Military records are most accessible if you know the county and regiment of the ancestor of interest. This can also help you distinguish between the Philip Moore who fathered your Great Uncle Jed, and the Philip Moore who lived across the state of Ohio from Uncle Jed's place. At the National Archives, alphabetical indices are available for many of the records, but it again presents the problem of distinguishing between men of the same name who lived in the same state during the conflict. Allowing yourself to search by county and regiment will simplify the search into military records of the Civil War.
Determining your ancestor's county of origin can often be done with family sources. Many families have kept the discharge certificate - called a D214 - of their ancestor and have it stored at home. Other accessible records like the 1860 and 1870 federal censuses can help you locate the county and state of residence shortly before and after the war.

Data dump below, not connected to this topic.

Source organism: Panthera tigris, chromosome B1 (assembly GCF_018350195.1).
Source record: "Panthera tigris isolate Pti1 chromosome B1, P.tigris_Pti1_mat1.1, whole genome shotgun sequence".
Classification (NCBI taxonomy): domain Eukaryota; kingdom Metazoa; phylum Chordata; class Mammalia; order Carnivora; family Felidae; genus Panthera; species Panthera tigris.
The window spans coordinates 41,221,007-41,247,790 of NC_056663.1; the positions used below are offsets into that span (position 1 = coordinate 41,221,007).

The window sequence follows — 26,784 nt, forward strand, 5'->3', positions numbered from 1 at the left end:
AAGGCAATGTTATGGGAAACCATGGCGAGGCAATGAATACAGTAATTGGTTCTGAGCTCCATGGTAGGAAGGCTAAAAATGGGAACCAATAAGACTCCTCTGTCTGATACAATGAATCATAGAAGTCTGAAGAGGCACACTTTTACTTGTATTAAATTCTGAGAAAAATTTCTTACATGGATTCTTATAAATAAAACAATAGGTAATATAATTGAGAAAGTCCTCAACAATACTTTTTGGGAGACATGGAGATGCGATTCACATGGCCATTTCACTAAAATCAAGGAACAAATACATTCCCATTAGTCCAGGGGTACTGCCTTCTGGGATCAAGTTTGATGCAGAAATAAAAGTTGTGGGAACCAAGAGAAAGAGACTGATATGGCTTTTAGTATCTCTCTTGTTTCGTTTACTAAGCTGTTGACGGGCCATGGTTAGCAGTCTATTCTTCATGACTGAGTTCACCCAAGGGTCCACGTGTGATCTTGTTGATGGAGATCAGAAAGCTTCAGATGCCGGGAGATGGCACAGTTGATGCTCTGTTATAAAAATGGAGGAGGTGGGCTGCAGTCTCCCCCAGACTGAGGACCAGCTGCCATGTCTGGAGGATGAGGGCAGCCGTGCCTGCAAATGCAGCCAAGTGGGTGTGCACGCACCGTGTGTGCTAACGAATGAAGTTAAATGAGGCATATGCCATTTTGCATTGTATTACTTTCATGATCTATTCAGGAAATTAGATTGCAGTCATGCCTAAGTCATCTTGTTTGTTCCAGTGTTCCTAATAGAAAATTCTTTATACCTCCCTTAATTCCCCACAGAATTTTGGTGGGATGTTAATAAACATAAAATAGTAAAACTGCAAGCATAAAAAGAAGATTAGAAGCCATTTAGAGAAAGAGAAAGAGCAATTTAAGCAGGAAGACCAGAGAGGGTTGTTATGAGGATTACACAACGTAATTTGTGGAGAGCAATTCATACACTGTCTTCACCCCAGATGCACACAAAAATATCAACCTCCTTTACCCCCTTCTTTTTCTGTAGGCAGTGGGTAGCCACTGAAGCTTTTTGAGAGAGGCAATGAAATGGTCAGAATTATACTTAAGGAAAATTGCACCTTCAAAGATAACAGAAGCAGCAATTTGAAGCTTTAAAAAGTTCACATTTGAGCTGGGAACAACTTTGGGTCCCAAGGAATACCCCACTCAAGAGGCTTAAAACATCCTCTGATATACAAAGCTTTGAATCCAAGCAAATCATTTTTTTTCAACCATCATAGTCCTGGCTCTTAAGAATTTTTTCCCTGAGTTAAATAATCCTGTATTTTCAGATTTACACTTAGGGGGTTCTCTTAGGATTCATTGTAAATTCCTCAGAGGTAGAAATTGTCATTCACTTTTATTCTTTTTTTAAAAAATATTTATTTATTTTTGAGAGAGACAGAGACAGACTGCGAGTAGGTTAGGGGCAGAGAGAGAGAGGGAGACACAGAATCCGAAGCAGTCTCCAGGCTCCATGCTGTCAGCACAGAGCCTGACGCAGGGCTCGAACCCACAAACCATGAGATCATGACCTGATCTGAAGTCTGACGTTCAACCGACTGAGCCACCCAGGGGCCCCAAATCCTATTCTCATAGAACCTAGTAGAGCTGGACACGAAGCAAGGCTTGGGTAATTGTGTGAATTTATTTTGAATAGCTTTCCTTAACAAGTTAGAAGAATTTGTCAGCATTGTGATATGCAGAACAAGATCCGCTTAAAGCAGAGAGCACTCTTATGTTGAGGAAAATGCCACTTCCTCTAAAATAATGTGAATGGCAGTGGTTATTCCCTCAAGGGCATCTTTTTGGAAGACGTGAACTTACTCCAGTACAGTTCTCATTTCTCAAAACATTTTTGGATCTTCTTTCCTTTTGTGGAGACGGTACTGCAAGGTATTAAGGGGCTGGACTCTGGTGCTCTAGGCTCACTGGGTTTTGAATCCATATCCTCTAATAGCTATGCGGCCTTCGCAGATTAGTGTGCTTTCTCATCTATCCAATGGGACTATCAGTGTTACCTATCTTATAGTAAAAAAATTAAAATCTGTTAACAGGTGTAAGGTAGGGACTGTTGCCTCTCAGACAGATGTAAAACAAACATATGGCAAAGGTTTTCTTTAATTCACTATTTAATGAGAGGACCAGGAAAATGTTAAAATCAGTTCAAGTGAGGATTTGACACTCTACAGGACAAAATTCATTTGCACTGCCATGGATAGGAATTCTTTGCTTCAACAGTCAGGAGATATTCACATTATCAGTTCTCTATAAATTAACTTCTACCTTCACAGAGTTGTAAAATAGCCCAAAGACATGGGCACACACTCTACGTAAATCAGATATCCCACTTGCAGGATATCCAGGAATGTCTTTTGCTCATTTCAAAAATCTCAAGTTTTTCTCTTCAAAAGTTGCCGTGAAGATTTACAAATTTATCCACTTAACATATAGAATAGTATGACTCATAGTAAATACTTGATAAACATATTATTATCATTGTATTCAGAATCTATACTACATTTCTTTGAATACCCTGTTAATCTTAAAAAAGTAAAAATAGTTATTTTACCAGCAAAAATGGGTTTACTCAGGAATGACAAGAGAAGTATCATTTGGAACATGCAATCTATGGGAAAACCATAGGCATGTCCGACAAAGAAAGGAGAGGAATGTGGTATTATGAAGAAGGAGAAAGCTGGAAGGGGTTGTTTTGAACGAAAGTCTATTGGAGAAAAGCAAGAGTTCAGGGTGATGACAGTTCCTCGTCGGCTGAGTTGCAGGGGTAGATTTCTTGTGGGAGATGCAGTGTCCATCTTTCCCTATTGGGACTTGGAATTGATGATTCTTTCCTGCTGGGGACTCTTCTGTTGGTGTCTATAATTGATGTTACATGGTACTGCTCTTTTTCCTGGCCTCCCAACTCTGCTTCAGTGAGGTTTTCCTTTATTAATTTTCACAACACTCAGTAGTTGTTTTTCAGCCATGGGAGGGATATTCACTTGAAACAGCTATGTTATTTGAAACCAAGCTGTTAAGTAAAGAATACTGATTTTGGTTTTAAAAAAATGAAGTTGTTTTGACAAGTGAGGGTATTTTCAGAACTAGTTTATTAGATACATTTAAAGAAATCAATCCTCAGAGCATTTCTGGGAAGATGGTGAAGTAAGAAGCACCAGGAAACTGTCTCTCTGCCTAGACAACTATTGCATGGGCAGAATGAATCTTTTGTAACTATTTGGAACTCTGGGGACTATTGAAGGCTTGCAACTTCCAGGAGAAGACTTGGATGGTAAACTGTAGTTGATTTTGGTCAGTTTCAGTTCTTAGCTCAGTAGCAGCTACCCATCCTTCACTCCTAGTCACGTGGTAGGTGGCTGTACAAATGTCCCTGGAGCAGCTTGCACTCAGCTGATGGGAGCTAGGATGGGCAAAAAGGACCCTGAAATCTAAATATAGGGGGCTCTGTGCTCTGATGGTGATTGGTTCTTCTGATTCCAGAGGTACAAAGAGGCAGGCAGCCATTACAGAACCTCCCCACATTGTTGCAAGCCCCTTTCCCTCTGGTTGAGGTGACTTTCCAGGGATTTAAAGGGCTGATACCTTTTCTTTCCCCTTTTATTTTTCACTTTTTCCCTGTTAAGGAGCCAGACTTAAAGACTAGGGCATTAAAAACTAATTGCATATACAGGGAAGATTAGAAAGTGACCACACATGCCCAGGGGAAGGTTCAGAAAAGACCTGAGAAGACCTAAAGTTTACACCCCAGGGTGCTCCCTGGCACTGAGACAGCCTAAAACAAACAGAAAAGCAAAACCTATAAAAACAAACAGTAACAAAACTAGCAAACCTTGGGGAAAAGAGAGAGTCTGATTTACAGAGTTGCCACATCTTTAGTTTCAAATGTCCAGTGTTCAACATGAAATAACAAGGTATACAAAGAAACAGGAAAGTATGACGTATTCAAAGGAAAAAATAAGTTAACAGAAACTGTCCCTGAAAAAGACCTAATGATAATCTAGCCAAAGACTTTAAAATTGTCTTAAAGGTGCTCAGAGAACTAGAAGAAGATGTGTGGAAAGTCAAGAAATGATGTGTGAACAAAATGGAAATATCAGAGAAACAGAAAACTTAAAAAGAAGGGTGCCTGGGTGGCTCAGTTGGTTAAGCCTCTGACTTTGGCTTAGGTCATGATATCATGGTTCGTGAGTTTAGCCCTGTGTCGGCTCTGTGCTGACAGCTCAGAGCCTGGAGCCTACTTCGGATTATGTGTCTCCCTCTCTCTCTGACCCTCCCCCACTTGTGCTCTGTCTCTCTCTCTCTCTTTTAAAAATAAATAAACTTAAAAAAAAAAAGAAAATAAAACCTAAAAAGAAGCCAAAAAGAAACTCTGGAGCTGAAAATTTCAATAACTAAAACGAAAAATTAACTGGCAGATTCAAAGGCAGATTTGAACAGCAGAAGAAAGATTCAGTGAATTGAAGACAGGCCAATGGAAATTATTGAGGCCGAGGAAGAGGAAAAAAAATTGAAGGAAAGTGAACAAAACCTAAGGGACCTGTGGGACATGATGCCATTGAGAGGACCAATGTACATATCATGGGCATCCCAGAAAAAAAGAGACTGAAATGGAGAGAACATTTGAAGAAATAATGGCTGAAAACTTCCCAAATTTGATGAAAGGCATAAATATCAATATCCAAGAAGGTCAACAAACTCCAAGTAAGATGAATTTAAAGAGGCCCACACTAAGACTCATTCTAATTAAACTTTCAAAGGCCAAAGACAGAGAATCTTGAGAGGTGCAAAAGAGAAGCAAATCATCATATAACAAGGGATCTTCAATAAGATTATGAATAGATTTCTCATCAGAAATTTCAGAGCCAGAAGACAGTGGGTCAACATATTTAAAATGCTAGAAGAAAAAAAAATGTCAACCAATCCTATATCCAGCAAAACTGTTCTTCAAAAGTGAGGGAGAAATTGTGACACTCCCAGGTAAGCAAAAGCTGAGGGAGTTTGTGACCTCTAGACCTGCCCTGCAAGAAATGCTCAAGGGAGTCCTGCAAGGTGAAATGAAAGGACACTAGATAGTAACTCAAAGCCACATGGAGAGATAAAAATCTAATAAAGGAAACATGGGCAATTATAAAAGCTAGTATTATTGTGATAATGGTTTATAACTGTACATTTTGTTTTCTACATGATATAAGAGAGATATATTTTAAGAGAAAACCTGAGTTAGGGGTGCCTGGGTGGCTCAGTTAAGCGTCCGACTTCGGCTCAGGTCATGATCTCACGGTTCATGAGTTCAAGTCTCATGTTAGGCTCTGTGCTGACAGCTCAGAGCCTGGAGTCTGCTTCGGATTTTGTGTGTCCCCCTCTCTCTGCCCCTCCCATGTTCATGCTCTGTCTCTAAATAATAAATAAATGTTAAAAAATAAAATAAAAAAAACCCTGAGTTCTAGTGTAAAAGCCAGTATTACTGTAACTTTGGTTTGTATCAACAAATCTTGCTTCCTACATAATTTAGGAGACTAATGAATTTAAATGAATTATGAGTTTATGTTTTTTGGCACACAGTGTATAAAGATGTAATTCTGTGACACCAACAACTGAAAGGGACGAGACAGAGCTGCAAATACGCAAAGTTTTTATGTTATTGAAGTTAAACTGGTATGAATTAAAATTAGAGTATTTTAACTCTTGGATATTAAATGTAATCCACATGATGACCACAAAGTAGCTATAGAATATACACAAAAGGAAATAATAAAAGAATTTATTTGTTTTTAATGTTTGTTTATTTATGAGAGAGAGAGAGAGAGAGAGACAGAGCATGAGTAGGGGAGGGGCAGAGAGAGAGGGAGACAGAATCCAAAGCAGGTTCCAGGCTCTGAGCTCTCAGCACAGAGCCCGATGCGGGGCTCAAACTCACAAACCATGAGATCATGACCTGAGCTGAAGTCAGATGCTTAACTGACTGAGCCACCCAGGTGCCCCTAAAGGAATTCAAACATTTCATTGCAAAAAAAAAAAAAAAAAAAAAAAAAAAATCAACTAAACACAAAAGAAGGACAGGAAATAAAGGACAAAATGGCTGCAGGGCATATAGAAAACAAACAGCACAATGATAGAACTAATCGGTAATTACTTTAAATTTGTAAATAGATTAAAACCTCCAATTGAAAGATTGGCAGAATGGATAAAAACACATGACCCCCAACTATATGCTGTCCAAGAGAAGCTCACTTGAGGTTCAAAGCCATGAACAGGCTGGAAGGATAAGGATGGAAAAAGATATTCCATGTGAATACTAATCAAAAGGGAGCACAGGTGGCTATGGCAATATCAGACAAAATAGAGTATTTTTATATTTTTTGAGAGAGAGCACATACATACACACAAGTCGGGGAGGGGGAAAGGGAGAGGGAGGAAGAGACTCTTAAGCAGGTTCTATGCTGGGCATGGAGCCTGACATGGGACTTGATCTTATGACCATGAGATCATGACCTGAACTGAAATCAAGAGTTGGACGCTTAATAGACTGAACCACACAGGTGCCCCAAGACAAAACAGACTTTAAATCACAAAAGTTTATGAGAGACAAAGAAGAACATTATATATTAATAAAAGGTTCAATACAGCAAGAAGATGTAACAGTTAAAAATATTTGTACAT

Finding the regiment of an ancestor may require a little more searching. Muster rolls - records of those who were in attendance - can be a great place to start. Muster rolls are kept by company and are often indexed. Wounded men being treated at a hospital would have been recorded on the hospital or clinic muster roll.
Another great resource is State Adjutant General reports. All Adjutant General reports are kept at the National Archives, and many are microfilmed and housed at the Family History Library. The every-name listing in the reports will lead you to the serviceman's regiment.
An easily accessible census source for finding the regiment of a Civil War soldier is the 1890 Veterans Schedule. The 1890 census was almost completely destroyed, but the Veterans Schedule lists each living veteran, rank, company, regiment, dates of enlistment and length of service. The schedule even lists living widows of Civil War veterans.
Finding your Civil War ancestor in the applicable military records can hold a treasure chest of information, some of which may not be found in other sources. And by knowing the soldier's county of residence and regiment, the search can be a lot easier.
For more information:
See the National Archives (NARA) website at www.archives.gov or:
Guide to Genealogical Research in the National Archives. Third Edition. Washington DC: National Archives and Records Administration, 2001.
Neagles, James C. U.S. Military Records: A Guide to Federal & State Sources. Salt Lake City: Ancestry, Inc., 1994.